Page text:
Extended Reality in the food industry: Four ways XR will affect what we eat

From learning to make cappuccinos to ensuring proper handling of equipment in a food processing plant, the use of Extended Reality (XR) in the food industry is widespread. It can optimize production, improve safety, and speed up training processes.

The applications of Extended Reality, particularly Mixed Reality (MR), in production and manufacturing are endless. We’ve seen it in multiple industries, and we know it will benefit the food industry.


Streamline the workflow at production facilities

Proper hygiene in the facilities is one of the most important parts of food production. With a Mixed Reality device like a HoloLens, it is possible to add a digital layer to any form of maintenance or service like a routine hygiene inspection.

The digital layer can highlight critical areas, ensuring the worker will cover all important places. Further, it is possible to add a no-oversights feature that means a worker cannot move on to the next step until all necessary steps have been completed. When going through the inspection, the HoloLens can capture a video or a photo and store it in a database. This means improved traceability of hygiene inspections, which is key for the food industry.

Implementing MR in things like hygiene inspections has huge potential to make the process quicker, yet more thorough. It also allows for easier access to databases, which will also benefit the work following an inspection.


Training in VR is E-learning in hyper drive

Employees who know exactly what they are doing are crucial to securing consistent and high quality output in food production. However with a relatively high turnover rate and with much of the work in food production being seasonal, a production plant’s output will be affected by how quickly and effectively new employees can be brought up to speed.

Using Virtual Reality (VR), any task in a production facility can be copied virtually and can then be gone through in detail as many times as a person wants to. The benefits to this are numerous:

  • It has been proven that people learn faster when they are actively participating in the learning process. In VR, learning can be gamified and made much more engaging than simply reading a text or watching a video.
  • VR-learning doesn’t require help from another colleague, meaning you are able to train new employees without having other employees take time out of their schedule to do the teaching.
  • It can be done anytime, anywhere and as many times needed without any extra costs. Training is flexible and can be done whenever it suits the employees.
  • With VR being highly visual and engaging, the language barrier that can occur when hiring foreign workers is easier to work around. With visual guides, a worker should be able to pick up the next steps. Further, the instructions can easily be in different languages.


Virtual mistakes are safer and cheaper

Safety and training on processing plants are other aspects where XR can be a game-changer in the food industry. Proper training of new employees or the use of new pieces of equipment is crucial – not just for a plant’s bottom line but also for the safety of the people handling the equipment.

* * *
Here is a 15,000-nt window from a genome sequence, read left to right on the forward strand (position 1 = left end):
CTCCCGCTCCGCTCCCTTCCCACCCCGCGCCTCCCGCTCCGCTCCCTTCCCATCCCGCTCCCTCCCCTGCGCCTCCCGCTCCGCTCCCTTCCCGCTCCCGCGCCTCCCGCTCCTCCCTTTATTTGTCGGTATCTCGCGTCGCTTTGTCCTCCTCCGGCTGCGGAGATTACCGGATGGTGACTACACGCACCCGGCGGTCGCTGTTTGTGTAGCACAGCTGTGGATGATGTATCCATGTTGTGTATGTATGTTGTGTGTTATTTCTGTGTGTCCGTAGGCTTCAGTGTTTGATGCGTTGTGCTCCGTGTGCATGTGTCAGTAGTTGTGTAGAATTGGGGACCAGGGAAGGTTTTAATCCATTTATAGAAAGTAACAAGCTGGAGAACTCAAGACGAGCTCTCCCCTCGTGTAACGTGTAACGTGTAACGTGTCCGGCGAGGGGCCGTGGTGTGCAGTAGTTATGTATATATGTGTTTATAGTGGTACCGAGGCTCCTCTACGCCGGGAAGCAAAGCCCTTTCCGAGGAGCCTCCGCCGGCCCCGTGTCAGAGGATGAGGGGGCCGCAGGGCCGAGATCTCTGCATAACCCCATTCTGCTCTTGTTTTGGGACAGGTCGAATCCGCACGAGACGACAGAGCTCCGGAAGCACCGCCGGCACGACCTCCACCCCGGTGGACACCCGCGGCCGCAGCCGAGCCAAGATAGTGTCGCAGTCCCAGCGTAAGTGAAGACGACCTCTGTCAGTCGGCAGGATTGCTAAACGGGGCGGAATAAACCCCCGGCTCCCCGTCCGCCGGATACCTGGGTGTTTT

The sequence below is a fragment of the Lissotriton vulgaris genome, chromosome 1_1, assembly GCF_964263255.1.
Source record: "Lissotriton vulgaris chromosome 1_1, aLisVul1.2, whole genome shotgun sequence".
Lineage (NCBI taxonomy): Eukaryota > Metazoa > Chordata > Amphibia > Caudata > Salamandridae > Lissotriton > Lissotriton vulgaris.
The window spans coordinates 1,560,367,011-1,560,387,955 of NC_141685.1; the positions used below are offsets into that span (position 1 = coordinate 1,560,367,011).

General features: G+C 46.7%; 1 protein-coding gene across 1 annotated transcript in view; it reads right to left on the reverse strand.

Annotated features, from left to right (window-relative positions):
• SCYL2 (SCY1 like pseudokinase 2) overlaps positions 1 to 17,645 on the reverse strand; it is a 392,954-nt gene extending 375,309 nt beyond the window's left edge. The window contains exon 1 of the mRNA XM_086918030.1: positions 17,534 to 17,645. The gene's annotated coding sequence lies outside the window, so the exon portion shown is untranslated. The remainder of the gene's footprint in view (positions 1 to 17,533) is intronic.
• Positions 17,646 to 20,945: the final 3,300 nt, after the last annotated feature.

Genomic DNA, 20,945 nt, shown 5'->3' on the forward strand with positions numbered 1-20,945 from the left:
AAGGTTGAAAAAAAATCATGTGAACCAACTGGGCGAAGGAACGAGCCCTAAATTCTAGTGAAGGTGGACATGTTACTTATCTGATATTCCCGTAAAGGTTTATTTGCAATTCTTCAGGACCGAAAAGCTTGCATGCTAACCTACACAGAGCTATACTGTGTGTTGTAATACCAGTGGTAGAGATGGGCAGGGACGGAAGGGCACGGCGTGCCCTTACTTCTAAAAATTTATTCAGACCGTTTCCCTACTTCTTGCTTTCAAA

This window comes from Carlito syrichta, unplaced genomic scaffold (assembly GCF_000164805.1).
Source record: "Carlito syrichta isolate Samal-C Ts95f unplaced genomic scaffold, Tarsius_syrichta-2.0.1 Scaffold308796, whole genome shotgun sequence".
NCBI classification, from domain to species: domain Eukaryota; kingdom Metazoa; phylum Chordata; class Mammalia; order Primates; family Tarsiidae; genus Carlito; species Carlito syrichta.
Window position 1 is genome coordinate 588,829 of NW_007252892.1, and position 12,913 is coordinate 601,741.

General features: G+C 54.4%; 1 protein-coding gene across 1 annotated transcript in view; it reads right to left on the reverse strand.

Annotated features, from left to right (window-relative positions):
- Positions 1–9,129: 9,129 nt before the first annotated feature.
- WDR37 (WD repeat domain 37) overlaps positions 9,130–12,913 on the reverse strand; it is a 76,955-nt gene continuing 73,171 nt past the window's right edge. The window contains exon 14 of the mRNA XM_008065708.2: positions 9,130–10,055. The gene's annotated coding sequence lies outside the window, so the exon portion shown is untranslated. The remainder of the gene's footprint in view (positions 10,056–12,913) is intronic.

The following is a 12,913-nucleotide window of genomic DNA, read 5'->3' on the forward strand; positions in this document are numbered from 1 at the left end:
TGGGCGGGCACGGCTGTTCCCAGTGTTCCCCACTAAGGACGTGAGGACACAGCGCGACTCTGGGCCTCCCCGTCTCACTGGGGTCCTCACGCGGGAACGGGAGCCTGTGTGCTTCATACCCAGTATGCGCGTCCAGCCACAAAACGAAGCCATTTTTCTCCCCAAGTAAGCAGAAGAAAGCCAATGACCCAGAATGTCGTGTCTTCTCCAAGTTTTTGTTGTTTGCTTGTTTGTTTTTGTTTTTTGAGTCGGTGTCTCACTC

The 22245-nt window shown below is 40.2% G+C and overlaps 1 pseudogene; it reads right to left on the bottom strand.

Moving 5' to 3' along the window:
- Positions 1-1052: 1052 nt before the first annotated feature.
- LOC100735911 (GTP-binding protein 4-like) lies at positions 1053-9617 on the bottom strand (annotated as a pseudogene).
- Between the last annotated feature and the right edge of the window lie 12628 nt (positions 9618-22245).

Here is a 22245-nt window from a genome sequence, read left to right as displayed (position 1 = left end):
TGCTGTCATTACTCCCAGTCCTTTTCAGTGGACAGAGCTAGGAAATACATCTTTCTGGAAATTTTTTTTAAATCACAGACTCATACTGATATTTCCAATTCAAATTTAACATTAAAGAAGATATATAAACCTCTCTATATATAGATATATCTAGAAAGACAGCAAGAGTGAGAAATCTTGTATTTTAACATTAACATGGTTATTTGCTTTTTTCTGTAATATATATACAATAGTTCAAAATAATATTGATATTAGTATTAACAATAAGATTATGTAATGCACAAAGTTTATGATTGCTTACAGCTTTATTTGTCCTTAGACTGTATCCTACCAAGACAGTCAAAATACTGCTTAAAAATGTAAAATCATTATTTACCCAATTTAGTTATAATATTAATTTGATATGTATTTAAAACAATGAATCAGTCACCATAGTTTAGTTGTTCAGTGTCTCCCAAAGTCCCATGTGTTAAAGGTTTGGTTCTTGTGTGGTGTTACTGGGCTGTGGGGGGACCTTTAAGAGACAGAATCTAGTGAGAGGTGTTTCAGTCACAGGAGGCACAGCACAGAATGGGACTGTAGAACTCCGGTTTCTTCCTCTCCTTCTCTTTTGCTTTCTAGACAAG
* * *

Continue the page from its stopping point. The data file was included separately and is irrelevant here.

With the possibility of creating a VR “digital twin” of a piece of equipment – i.e. a virtual copy of the equipment – employees get to familiarize themselves with the machine and how to work it before they even touch it in real life.

Making mistakes is part of learning. But making a mistake in a virtual setting means there are no risks of harm for the user. And there is no risk of messing up a batch of products or risk of having to shut a machine down resulting in unnecessary downtime.

Practicing with virtual equipment means the employees will be better prepared when they work with the real thing. It is also a cost-effective way to conduct training, as users will be able to replay a scenario as many times as they want without affecting production.


Storytelling and a unique customer experience

Beyond the production of food itself, XR has the ability to engage customers in a way that has not yet been possible. Through the use of AR, customers are able to bring things like packaging to life and an entire world and history of a company can unfold before their very eyes.

Customers can scan a label and suddenly be in the midst of an immersive brand experience, like having a virtual version of the company’s founder talk about the product right in front of them. With interesting and informative content that is fun to explore, customers take the initiative to make the engagement happen themselves. That’s customer engagement on a whole other level.

Transparency and trust in a food company can also be increased with VR where a customer can be invited behind the scenes and see things like the entire production or supply chain for themselves. Being open and honest while giving customers an experience they will remember can make a huge difference in your company’s image.

The benefits are clear – so get ready to see a lot more smartglasses in production plants.

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